Your healthy puppy bounces around with great energy and has a clean bill of health from the vet, so why worry about treatment for eyes, ears, skin or pilling? Even healthy puppies require quite a bit of preventive care, including puppy pills for intestinal parasites and medications to prevent fleas, ticks and heartworm.
And let’s face it, puppies can be roughnecks who injure themselves during play. During his first year, my German shepherd Magic needed antibiotics twice—the first when he tackled a rock and needed stitches on one paw and the second time after he snagged and tore off a dew claw.
Routine heartworm or flea pills often are flavored so puppies take them like treats. Pilling with non-flavored medicines can be trickier and can risk your fingers. Pilling requires the pup to open its mouth so you can place the capsule or tablet on the back of the tongue and then encourage the dog to swallow. Larger puppies are easier to pill because you have a good-size muzzle to grasp. Little pups and short-muzzled breeds can wiggle and require extra hands for the dog to cooperate.
How to Give Your Puppy Tablets
An extra pair of hands can help with wiggly puppies. One person holds the dog while the other opens its mouth and pops in the pill. If you don’t have help, wrap the youngster in a blanket with only the head exposed. For larger puppies, kneel on the floor and place the dog between your legs facing out. That way the dog can't squirm away and you’ve got two hands to manage its jaws.
Most dogs have incredible jaw strength that makes it difficult to lever the mouth open against its will. You might be able to force a puppy’s mouth open but could easily hurt it. Instead, prompt the pup to open wide on its own.
- Place the palm of one hand over the pup's face and muzzle so that the thumb on one side and middle finger on the other fit behind the upper canine (long) tooth on each side.
- Tilt its head back so it's looking at the ceiling.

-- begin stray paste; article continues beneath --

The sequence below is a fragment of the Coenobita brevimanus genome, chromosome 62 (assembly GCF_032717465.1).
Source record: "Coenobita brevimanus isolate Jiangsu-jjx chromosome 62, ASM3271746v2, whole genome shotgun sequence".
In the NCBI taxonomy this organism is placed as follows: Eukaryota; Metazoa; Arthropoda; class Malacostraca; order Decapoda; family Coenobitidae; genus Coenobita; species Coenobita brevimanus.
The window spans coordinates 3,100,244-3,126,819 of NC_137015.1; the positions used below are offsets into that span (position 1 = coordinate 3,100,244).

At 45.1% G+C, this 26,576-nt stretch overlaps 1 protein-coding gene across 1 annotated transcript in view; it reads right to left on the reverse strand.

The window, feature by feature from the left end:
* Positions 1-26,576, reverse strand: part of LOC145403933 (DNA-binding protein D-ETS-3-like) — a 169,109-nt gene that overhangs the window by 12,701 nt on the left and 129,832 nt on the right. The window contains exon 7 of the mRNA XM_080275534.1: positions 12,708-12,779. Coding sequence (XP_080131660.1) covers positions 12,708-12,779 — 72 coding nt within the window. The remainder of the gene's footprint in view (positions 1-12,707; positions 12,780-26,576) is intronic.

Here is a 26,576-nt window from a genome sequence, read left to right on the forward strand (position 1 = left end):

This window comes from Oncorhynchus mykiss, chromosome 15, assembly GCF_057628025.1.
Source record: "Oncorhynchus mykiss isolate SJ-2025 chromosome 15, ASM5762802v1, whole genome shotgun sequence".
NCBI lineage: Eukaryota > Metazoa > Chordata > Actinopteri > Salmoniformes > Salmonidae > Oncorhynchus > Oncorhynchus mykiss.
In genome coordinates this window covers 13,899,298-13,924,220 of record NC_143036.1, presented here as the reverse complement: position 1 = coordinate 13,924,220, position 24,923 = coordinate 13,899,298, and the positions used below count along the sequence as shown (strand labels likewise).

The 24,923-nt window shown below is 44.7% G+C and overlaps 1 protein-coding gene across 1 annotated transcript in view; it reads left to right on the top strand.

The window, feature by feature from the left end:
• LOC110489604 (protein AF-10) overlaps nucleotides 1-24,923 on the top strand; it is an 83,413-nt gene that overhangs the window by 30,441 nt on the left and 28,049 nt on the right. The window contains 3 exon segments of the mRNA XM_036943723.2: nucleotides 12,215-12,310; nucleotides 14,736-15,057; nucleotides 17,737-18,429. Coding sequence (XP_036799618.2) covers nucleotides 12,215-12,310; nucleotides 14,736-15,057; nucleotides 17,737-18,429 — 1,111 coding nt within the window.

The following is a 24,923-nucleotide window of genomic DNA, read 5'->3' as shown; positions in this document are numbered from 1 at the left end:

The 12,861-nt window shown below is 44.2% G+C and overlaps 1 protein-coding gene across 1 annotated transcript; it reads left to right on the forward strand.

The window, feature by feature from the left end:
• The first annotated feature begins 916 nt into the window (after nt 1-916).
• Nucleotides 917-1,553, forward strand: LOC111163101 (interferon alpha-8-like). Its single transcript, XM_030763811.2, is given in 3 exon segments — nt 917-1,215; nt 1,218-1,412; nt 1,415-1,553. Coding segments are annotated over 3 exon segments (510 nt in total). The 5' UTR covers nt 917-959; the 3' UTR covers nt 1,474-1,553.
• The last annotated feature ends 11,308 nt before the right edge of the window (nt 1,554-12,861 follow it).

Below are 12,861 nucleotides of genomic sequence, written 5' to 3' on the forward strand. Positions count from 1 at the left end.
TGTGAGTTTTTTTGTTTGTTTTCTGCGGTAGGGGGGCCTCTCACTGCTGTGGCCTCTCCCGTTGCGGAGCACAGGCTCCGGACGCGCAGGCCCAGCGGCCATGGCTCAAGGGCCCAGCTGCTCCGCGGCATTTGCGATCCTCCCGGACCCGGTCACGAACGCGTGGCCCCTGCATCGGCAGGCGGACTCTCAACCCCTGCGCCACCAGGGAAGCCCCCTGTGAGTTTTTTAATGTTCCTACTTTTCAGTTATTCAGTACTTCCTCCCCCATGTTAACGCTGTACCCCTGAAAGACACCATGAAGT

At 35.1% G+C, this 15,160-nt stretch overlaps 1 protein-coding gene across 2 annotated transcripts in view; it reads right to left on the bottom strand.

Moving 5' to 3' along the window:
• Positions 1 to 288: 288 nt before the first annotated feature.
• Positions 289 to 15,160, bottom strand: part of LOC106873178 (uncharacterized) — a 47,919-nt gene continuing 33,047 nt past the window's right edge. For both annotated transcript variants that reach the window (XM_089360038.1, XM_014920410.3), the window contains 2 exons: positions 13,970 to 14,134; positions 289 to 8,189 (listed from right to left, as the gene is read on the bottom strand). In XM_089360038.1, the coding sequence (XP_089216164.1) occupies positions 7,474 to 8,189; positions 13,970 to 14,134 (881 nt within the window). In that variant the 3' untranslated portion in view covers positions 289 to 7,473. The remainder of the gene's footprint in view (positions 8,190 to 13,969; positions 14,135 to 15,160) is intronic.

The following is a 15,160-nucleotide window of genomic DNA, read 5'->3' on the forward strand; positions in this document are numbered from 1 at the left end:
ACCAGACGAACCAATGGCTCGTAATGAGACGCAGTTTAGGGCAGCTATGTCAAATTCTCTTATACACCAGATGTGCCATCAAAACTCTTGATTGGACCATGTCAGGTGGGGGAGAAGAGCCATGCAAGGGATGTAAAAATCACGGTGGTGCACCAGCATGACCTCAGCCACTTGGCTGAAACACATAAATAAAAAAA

- Gently press the pup's lips against it teeth to encourage it to open its mouth. Or, slip one finger inside its mouth and gently press the roof of its mouth and the dog will open wide.
- Then use your other hand to push the pill to the back of its tongue, quickly close its mouth, and stroke its throat until it swallows.
- Have a squirt bottle of water handy to give your pup a quick drink afterward so you’re sure the pill goes down and doesn’t stick in its throat.
A pill syringe available at most pet supply stores, works well for some owners who don't want to risk putting their fingers in the pup's mouth. Your veterinarian can demonstrate its safe use so you won't hurt the back of your dog's throat.
Hiding Medicine in Treats
Hiding medication in treats works very well with dogs that tend to gulp food whole. Check with your veterinarian first, though, because some drugs should not be mixed with certain foods.
- Use a chunk of cheese, a dab of peanut butter, or anything you're sure the dog will eat in one swallow.
- Mixing medicine in the whole bowl of food isn't recommended, because the pup may not be properly medicated if it doesn't eat it all at once. Some smart canines learn to eat around the medicine.
- Unless the medication is a time-release treatment that's supposed to dissolve slowly, the pill can be crushed and mixed into a strong-tasting treat or a dab of canned food. Use the bowl of a spoon to powder the pill and combine with a mouthful of canned food. This may not work for some bitter medications because the bad taste will be spread throughout the food.
- If you're hiding medication in treats, be sure to offer the treats before meals to ensure every bit is eaten. Your veterinarian or pharmacist may also be able to compound the medication into a tasty form the puppy takes like a treat.
Following any treatment, reward your puppy with positive attention. Give your dog lots of praise and play your dog's favorite game so that it associates the activity with good things. That should help make the medication go down even more smoothly in the future.